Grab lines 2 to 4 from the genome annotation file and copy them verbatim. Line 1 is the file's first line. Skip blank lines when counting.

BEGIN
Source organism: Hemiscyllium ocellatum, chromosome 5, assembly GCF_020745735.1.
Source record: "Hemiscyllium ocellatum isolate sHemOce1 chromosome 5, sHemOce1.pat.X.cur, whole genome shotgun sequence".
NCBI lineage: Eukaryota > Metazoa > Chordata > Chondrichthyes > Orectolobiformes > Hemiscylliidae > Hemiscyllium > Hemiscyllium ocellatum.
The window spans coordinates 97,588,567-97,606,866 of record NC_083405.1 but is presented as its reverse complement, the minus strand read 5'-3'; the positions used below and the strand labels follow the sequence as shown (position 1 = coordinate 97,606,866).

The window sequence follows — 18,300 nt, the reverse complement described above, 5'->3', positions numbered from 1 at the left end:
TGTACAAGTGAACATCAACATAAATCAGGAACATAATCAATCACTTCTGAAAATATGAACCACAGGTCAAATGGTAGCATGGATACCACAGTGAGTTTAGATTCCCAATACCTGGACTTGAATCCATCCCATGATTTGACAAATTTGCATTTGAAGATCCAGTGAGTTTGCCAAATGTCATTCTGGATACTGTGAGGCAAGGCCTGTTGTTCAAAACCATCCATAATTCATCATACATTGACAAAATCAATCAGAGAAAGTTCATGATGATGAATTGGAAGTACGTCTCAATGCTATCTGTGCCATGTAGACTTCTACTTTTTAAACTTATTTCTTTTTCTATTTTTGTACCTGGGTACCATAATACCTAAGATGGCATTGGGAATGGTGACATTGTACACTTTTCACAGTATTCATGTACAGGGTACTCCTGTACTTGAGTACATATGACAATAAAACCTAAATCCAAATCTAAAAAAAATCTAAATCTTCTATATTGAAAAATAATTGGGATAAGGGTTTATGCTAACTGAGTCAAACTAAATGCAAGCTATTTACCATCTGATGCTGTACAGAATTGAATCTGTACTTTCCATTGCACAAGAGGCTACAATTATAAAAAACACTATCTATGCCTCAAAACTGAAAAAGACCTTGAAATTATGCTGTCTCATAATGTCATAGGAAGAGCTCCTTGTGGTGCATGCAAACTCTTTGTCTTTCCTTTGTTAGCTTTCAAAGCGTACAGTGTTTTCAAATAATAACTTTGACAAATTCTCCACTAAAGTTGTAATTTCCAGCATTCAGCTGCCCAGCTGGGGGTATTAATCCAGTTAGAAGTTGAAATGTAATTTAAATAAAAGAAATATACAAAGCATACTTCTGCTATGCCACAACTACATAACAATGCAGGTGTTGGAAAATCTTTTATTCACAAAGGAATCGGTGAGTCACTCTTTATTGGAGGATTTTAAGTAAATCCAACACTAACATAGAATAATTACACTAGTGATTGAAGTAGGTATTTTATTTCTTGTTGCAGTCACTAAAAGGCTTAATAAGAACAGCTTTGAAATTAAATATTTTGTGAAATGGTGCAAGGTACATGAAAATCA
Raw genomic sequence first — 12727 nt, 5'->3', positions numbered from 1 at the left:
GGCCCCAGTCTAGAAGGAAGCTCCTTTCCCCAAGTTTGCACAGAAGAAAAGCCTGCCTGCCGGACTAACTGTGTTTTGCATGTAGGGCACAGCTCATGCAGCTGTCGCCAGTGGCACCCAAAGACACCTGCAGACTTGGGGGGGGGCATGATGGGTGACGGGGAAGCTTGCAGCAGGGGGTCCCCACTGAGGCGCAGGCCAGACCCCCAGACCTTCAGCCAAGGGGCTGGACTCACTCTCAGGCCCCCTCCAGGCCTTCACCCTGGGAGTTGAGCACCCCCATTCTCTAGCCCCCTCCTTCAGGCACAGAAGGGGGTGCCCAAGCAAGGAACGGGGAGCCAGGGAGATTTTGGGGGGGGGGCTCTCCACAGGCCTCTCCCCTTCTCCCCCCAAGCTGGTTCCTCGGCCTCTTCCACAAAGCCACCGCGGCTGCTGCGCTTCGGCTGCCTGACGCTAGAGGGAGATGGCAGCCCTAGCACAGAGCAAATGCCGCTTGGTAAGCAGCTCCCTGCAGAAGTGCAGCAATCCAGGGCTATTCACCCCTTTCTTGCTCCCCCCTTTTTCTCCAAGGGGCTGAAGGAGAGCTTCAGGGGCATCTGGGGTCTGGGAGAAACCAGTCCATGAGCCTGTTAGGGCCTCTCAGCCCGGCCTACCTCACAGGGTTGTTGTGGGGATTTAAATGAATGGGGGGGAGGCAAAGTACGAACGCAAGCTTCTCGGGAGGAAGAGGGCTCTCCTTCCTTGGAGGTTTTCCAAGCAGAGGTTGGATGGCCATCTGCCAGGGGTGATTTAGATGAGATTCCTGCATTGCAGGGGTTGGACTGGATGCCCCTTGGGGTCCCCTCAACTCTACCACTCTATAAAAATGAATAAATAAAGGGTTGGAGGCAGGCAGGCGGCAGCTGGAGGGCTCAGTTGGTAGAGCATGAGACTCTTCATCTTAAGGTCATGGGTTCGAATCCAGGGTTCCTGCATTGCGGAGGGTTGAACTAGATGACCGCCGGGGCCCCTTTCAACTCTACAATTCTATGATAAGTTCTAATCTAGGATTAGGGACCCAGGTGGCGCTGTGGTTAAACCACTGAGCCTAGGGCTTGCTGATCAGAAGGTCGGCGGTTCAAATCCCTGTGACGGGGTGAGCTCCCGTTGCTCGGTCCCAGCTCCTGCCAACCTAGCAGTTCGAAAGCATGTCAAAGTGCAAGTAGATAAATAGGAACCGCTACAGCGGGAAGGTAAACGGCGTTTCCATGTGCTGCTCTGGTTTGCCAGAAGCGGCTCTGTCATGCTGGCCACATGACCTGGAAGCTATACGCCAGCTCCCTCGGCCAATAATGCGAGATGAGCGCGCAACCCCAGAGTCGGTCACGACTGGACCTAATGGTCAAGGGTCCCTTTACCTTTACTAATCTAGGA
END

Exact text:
Source record: "Hemiscyllium ocellatum isolate sHemOce1 chromosome 5, sHemOce1.pat.X.cur, whole genome shotgun sequence".
NCBI lineage: Eukaryota > Metazoa > Chordata > Chondrichthyes > Orectolobiformes > Hemiscylliidae > Hemiscyllium > Hemiscyllium ocellatum.
The window spans coordinates 97,588,567-97,606,866 of record NC_083405.1 but is presented as its reverse complement, the minus strand read 5'-3'; the positions used below and the strand labels follow the sequence as shown (position 1 = coordinate 97,606,866).